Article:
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Westborough, MA, United States

Davies M.A.,United Medical Systems
Cancer Discovery

Paradoxical activation of the mitogen-activated protein kinase pathway can cause secondary malignancies in patients treated with inhibitors of BRAF V600 proteins. Characterization of a patient with concurrent BRAF -mutant melanoma and NRAS -mutant leukemia treated intermittently with combined BRAF and MEK inhibition provides new insights into the potential clinical and molecular effects of this therapeutic strategy. © 2014 American Association for Cancer Research. Source

Davies M.A.,United Medical Systems
Cancer Journal

The PI3K (phosphatidylinositol 3-kinase)-AKT pathway is one of the most important signaling networks in cancer. There is growing evidence that activation of this pathway plays a significant role in melanoma, frequently in the setting of concurrent activation of RAS-RAF-MEK-ERK signaling. This evidence includes the identification of genetic and epigenetic events that activate this pathway in melanoma cell lines and clinical specimens. In addition, functional experiments have demonstrated important roles for the PI3K-AKT pathway in both melanoma initiation and therapeutic resistance. The availability of many inhibitors against the PI3K-AKT pathway is rapidly leading to the development of trials that will ultimately determine its clinical significance in this disease. The rational development of such therapies will be facilitated by strategies that utilize the growing understanding of the complexity of the regulation and roles of this pathway. Copyright © 2012 by Lippincott Williams &Wilkins. Source

Abdollahi A.,United Medical Systems | Abdollahi A.,Heidelberg Ion Therapy Center | Folkman J.,Vascular Biology Program
Drug Resistance Updates

Within three decades, anti-angiogenic therapy has rapidly evolved into an integral component of current standard anti-cancer treatment. Anti-angiogenic therapy has fulfilled a number of its earlier proposed promises. The universality of this approach is demonstrated by the broad spectrum of malignant and benign tumor entities, as well as non-neoplastic diseases, that are currently treated with anti-angiogenic agents. In contrast to tumor cell targeting therapies, the development of acquired drug resistance (e.g., via mutations in growth factor receptor signaling genes) has not been described yet for the principal target of anti-angiogenic therapy-the tumor endothelium. Moreover, the tumor endothelium has emerged as a critical target of conventional cancer therapies, such as chemotherapy and radiotherapy. The presumption that tumor growth and metastasis are angiogenesis-dependent implies that the number of potential targets of an anti-cancer therapy could be reduced to those that stimulate the angiogenesis process. Therefore, the set of endogenous angiogenesis stimulants might constitute an "Achilles heel" of cancer. Direct targeting of tumor endothelium via, e.g., endogenous angiogenesis inhibitors poses another promising but clinically less explored therapeutic strategy. Indeed, the majority of current anti-angiogenic approaches block the activity of a single or at most a few pro-angiogenic proteins secreted by tumor cells or the tumor stroma. Based on our systems biology work on the angiogenic switch, we predicted that the redundancy of angiogenic signals might limit the efficacy of anti-angiogenic monotherapies. In support of this hypothesis, emerging experimental evidence suggests that tumors may become refractory or even evade the inhibition of a single pro-angiogenic pathway via compensatory upregulation of alternative angiogenic factors. Here, we discuss current concepts and propose novel strategies to overcome tumor evasion of anti-angiogenic therapy. We believe that early detection of tumors, prediction of tumor evasive mechanisms and rational design of anti-angiogenic combinations will direct anti-angiogenic therapy towards its ultimate goal-the conversion of cancer to a dormant, chronic, manageable disease. © 2009 Elsevier Ltd. All rights reserved. Source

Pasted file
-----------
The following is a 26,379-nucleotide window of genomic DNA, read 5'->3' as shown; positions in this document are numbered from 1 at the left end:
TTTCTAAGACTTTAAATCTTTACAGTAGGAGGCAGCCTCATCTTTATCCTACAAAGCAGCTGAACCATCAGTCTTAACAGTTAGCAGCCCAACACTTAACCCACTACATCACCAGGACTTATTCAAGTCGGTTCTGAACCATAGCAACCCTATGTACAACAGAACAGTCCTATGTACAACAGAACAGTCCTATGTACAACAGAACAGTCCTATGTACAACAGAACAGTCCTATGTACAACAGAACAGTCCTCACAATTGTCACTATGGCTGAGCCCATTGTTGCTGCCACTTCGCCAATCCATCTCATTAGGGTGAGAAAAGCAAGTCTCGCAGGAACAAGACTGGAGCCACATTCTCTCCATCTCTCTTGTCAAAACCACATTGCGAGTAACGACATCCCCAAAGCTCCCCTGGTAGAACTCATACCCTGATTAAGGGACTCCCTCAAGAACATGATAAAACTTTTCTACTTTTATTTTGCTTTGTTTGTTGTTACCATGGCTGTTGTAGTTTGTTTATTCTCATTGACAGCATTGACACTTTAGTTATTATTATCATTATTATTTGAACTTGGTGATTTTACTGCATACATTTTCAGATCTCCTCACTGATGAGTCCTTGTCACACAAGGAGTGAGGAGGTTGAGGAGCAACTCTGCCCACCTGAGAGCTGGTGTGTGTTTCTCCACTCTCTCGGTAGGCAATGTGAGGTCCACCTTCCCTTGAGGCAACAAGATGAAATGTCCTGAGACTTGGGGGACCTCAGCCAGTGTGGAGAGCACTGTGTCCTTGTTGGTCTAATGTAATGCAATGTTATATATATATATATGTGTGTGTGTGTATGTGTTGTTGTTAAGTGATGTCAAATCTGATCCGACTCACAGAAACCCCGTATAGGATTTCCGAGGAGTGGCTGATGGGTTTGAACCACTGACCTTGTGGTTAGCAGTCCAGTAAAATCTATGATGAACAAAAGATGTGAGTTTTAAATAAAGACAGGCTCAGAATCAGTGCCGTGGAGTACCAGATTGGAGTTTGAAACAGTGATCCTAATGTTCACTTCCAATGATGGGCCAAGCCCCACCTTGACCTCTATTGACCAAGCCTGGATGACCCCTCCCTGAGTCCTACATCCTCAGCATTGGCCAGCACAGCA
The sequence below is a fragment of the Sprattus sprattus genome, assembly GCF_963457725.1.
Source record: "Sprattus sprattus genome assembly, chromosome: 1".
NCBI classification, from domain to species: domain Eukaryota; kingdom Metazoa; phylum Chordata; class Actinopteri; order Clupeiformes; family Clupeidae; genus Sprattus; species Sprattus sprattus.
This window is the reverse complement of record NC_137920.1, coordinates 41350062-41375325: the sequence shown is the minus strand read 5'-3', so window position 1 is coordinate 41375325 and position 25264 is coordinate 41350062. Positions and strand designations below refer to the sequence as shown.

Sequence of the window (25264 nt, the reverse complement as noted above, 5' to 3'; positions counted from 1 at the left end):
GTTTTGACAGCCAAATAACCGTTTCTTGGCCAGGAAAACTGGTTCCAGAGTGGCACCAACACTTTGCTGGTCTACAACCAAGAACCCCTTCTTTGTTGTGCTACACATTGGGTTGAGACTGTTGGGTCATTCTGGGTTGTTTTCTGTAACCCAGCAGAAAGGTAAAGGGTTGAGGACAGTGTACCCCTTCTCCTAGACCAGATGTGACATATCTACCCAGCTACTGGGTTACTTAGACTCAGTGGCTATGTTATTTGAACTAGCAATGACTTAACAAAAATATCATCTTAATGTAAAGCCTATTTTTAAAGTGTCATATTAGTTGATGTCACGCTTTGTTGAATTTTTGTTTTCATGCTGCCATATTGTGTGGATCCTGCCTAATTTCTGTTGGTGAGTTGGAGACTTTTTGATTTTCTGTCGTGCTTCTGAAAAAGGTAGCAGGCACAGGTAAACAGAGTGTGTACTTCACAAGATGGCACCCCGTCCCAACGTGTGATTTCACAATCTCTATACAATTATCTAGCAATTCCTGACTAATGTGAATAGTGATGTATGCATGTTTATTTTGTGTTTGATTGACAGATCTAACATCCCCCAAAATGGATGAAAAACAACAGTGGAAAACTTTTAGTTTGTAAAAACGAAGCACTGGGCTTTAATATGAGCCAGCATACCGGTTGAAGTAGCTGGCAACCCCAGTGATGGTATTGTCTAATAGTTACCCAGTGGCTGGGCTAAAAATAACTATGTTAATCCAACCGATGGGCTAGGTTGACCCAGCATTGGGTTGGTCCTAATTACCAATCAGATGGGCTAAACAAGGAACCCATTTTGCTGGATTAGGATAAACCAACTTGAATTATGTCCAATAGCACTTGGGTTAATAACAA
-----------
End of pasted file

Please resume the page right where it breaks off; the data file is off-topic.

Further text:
Kwong L.N.,University of Houston | Davies M.A.,United Medical Systems | Davies M.A.,University of Houston

The treatment of melanoma, the most aggressive form of skin cancer, is being revolutionized by the development of personalized targeted therapy approaches. Mutant-selective BRAF inhibitors and MEK inhibitors have demonstrated impressive clinical results in molecularly selected patients. However, emerging understanding of the molecular heterogeneity of this disease and the identification of multiple mechanisms of resistance to targeted therapies strongly support the rationale for combinatorial approaches. In this review, we will discuss the preclinical and clinical studies that are testing leading hypotheses and emerging combinatorial strategies for the future. © 2014 Macmillan Publishers Limited. Source

Fujifilm Co. and United Medical Systems | Date: 2014-07-14

The present invention is directed in general to imaging technologies and more particularly to medical imaging and picture archiving and communication systems (PACS) having an image display wherein system features and functions are provided to a user via active overlays located over displayed images. A system and method are provided to imbed an ability to interact with an image by activating traditional annotations that are displayed in conjunction with an image in a PACS. Users are able to access program functionalities in an improved, quicker, accurate and more intuitive means. More specifically, the present invention relates to providing the capability to customize multiple context menus, and flatten the command hierarchy of an imaging system. The present invention also provides the ability to overload current text and graphic annotations that are already displayed within an image of interest.

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